GR: I think the movement—since we’re calling it that, I kind of inherited that word—I’d like to have more nuanced pictures of the musicians who contributed to this style of music. They led complex personal and professional lives, they were individuals. Some had longer lives than others; some were able to successfully deal with the underside of the jazz life, able to craft a living in an industry that was stacked against your well-being, able to deal with the challenges of trying to be an artist in a Jim Crow society that would have preferred you be a shoeshiner. A lot of different discourses that I’m hoping to illuminate in the book are about who these musicians were, what their aspirations were, how many obstacles there were to them in creating the creative life that they wanted to have. And then, ultimately, I want to talk about it as a story of victory, of creative victory, among harsh circumstances. We want to have our masterpieces without the messiness of the everyday lives that those masterpieces represent, and I suppose what I wanted to achieve in this book is to show how we can be both enamored of what they created but then also respect the process they went through to create it.
Guthrie P. Ramsey, Jr. is the Edmund J. and Louise W. Kahn Term Professor of Music at the University of Pennsylvania. A widely published writer, he is the author of Race Music: Black Cultures from Bebop to Hip-Hop (University of California Press, 2003). It was named outstanding book of the year by the International Association for the Study of Popular Music. His next book, Who Hears Here?: Essays on Black Music History and Society, a mid-career collection of his essays is also forthcoming. He was recipient of the Lowens Award from the Society for American Music for best article on an American music topic in 2001.
Nate Sloan is a PhD candidate in musicology at Stanford University, writing a dissertation on the Cotton Club. His research interests include jazz, Tin Pan Alley, and urban geography. He is an Associate Professor at the California Jazz Conservatory. As a composer, he has written music and lyrics for two musicals. Recently, he scored the film Slomo, which won Best Short Documentary at SXSW 2013 and was shortlisted for an Academy Award nomination. He is also one-half of the guerrilla theater production, The Gideon and Hubcap Show, which performs exclusively in living rooms.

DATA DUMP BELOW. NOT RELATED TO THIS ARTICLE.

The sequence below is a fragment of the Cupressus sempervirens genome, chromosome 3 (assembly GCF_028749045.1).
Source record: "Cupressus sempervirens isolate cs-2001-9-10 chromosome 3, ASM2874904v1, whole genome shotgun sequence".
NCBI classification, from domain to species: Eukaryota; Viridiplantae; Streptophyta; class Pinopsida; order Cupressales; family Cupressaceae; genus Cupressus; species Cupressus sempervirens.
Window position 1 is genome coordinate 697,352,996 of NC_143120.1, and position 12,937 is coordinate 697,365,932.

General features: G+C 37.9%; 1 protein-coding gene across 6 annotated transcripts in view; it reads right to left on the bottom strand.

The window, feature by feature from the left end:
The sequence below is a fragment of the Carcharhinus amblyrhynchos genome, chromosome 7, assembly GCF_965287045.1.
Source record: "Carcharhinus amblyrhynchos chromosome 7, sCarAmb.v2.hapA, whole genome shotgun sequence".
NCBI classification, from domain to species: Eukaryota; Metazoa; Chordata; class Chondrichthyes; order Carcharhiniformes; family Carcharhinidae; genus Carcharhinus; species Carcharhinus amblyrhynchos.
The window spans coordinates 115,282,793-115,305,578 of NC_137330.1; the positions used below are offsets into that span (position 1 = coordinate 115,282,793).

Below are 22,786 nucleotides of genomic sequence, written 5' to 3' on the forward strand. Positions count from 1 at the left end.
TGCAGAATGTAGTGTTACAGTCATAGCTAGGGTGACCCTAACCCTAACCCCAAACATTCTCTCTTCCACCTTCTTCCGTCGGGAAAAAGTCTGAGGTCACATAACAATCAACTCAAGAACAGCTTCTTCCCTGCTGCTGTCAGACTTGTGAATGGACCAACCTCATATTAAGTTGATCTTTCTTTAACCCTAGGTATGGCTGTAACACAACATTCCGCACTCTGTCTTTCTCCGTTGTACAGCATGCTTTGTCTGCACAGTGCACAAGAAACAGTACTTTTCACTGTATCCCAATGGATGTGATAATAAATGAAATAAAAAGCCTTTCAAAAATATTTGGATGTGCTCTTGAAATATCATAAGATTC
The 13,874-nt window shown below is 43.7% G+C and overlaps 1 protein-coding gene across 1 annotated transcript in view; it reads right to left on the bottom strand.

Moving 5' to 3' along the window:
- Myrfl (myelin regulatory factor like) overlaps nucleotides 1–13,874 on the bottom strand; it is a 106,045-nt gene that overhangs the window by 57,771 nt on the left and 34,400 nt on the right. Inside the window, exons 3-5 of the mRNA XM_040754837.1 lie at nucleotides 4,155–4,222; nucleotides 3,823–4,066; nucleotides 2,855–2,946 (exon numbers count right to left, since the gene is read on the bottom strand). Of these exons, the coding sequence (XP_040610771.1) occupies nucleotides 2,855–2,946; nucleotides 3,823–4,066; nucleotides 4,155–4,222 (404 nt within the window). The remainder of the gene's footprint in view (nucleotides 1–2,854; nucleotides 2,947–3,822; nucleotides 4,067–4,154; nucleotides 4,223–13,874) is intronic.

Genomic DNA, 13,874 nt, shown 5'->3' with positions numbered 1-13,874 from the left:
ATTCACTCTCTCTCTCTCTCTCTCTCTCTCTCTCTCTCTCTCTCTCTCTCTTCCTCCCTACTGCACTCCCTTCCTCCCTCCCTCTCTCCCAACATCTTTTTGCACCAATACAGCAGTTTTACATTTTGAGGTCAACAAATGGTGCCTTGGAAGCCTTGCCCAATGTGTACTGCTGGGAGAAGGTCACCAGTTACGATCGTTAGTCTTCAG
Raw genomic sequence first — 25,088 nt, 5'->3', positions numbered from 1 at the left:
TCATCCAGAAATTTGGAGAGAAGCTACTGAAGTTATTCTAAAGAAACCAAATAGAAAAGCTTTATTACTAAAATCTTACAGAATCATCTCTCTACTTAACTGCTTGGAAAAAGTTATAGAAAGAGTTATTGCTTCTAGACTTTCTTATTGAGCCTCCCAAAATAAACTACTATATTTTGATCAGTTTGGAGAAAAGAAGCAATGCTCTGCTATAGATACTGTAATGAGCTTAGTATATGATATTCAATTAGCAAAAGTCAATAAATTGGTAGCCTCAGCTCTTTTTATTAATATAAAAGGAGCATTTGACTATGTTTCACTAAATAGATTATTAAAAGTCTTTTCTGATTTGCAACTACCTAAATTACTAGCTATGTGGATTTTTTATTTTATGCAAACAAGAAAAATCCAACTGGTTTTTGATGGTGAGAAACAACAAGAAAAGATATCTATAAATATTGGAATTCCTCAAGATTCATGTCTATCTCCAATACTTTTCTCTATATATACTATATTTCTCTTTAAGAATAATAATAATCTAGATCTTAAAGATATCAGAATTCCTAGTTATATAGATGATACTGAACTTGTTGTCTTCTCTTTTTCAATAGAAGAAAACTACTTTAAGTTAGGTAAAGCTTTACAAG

*This review was co-authored by Jess Dilday and Mike D’Errico
The IASPM-US conference’s DJ night this year was definitely one to remember. We had a diverse group of DJ/scholars dropping a variety of beats, and enthusiastic crowd participation created the perfect storm on the dance floor, which didn’t let up until the bar closed at 2 AM. We even had an MC.
The event was held at the Station—the bar section of Southern Rail, a restaurant, bar, and music venue built to pay homage to the historical train station in Carrboro, North Carolina. The vintage feel of the creaky wooden dance floor lent an eclectic air to the night’s festivities, with broken records sitting alongside a stuffed deer head lining the wall behind the DJ booth. Early in the night, the IASPM crowd filled the floor, only to be later flooded with a diverse mix of UNC students and Carrboro townies strolling in to celebrate both St. Patrick’s Day and the start of Spring Break in the research triangle.
The event was hosted by resident DJ PlayPlay—North Carolina native, key player in the Durham club scene, and assistant web editor for IASPM-US. As she was setting up, a man following the moniker “Chocolate Drop” approached her and requested she play some “old school.” As a sound check, she dropped The Sugarhill Gang’s “Apache,” and the party popped from there. The IASPM crowd, already eager for the music to begin, began to dance, while PlayPlay handed the mic to Chocolate Drop, who proceeded to rock it with a brilliant freestyle to successfully hype the crowd early on.
With the energy created by Chocolate Drop, IASPM-US graduate student representative Benjamin Court—a.k.a. Supreme Court—started out the night with his first foray into DJing, dropping the Talking Heads, ESG, and numerous gems from the New Wave, to win over the crowd’s mix of intellectuals and weekenders alike. It was a solid entrée into the DJ booth for Court—a child of the Rochester punk scene, most often seen performing shock and awe noise sets in LA art galleries and dive bars with shirtless compatriot John Horner.